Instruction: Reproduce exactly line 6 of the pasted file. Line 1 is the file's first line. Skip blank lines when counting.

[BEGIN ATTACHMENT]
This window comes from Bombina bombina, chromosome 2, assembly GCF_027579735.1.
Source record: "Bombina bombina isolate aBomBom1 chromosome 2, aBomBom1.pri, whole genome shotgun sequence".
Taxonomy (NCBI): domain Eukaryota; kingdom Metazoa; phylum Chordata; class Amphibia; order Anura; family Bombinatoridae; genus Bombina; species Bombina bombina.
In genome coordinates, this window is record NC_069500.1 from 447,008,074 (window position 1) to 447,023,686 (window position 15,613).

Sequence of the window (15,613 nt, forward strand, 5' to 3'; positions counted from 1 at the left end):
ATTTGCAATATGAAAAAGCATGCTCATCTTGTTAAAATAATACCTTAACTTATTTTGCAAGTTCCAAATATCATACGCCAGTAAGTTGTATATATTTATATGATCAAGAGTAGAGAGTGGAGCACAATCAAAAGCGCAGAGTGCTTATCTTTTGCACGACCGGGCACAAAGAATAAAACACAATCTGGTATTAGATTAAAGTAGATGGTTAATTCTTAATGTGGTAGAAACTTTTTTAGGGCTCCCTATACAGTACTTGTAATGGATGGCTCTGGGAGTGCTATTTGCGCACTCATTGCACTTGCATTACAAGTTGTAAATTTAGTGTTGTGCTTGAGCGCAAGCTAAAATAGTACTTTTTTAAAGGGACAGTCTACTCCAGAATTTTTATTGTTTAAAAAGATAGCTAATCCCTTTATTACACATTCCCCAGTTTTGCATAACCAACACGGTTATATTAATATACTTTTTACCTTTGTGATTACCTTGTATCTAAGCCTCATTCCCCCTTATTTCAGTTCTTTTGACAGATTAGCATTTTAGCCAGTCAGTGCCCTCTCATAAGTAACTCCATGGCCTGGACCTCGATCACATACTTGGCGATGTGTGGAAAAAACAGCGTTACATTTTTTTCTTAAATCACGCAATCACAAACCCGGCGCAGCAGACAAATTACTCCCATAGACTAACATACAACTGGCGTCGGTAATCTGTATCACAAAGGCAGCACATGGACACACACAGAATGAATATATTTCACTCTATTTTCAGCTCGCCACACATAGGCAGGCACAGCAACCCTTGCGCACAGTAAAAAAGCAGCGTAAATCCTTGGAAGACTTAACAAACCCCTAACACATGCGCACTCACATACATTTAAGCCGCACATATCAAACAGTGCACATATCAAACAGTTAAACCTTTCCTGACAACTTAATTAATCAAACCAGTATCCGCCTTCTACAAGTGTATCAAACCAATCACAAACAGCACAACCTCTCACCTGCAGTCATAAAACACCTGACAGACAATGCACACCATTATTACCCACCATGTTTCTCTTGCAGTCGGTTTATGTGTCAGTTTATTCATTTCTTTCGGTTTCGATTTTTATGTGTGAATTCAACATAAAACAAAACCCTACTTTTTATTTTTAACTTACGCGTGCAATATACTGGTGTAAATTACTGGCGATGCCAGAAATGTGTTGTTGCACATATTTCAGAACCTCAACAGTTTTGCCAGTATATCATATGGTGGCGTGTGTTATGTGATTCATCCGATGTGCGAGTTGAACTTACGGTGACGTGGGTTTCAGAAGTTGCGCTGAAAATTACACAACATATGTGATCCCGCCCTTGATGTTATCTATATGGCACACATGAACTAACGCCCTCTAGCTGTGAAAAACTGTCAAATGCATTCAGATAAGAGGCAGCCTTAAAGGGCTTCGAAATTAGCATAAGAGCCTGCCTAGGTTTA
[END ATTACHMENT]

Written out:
ATTTGCAATATGAAAAAGCATGCTCATCTTGTTAAAATAATACCTTAACTTATTTTGCAAGTTCCAAATATCATACGCCAGTAAGTTGTATATATTTATATGATCAAGAGTAGAGAGTGGAGCACAATCAAAAGCGCAGAGTGCTTATCTTTTGCACGACCGGGCACAAAGAATAAAACACAATCTGGTATTAGATTAAAGTAGATGGTTAATTCTTAATGTGGTAGAAACTTTTTTAGGGCTCCCTATACAGTACTTGTAATGGATGGCTCTGGGAGTGCTATTTGCGCACTCATTGCACTTGCATTACAAGTTGTAAATTTAGTGTTGTGCTTGAGCGCAAGCTAAAATAGTACTTTTTTAAAGGGACAGTCTACTCCAGAATTTTTATTGTTTAAAAAGATAGCTAATCCCTTTATTACACATTCCCCAGTTTTGCATAACCAACACGGTTATATTAATATACTTTTTACCTTTGTGATTACCTTGTATCTAAGCCTCATTCCCCCTTATTTCAGTTCTTTTGACAGATTAGCATTTTAGCCAGTCAGTGCCCTCTCATAAGTAACTCCATGGCCTGGACCTCGATCACATACTTGGCGATGTGTGGAAAAAACAGCGTTACATTTTTTTCTTAAATCACGCAATCACAAACCCGGCGCAGCAGACAAATTACTCCCATAGACTAACATACAACTGGCGTCGGTAATCTGTATCACAAAGGCAGCACATGGACACACACAGAATGAATATATTTCACTCTATTTTCAGCTCGCCACACATAGGCAGGCACAGCAACCCTTGCGCACAGTAAAAAAGCAGCGTAAATCCTTGGAAGACTTAACAAACCCCTAACACATGCGCACTCACATACATTTAAGCCGCACATATCAAACAGTGCACATATCAAACAGTTAAACCTTTCCTGACAACTTAATTAATCAAACCAGTATCCGCCTTCTACAAGTGTATCAAACCAATCACAAACAGCACAACCTCTCACCTGCAGTCATAAAACACCTGACAGACAATGCACACCATTATTACCCACCATGTTTCTCTTGCAGTCGGTTTATGTGTCAGTTTATTCATTTCTTTCGGTTTCGATTTTTATGTGTGAATTCAACATAAAACAAAACCCTACTTTTTATTTTTAACTTACGCGTGCAATATACTGGTGTAAATTACTGGCGATGCCAGAAATGTGTTGTTGCACATATTTCAGAACCTCAACAGTTTTGCCAGTATATCATATGGTGGCGTGTGTTATGTGATTCATCCGATGTGCGAGTTGAACTTACGGTGACGTGGGTTTCAGAAGTTGCGCTGAAAATTACACAACATATGTGATCCCGCCCTTGATGTTATCTATATGGCACACATGAACTAACGCCCTCTAGCTGTGAAAAACTGTCAAATGCATTCAGATAAGAGGCAGCCTTAAAGGGCTTCGAAATTAGCATAAGAGCCTGCCTAGGTTTA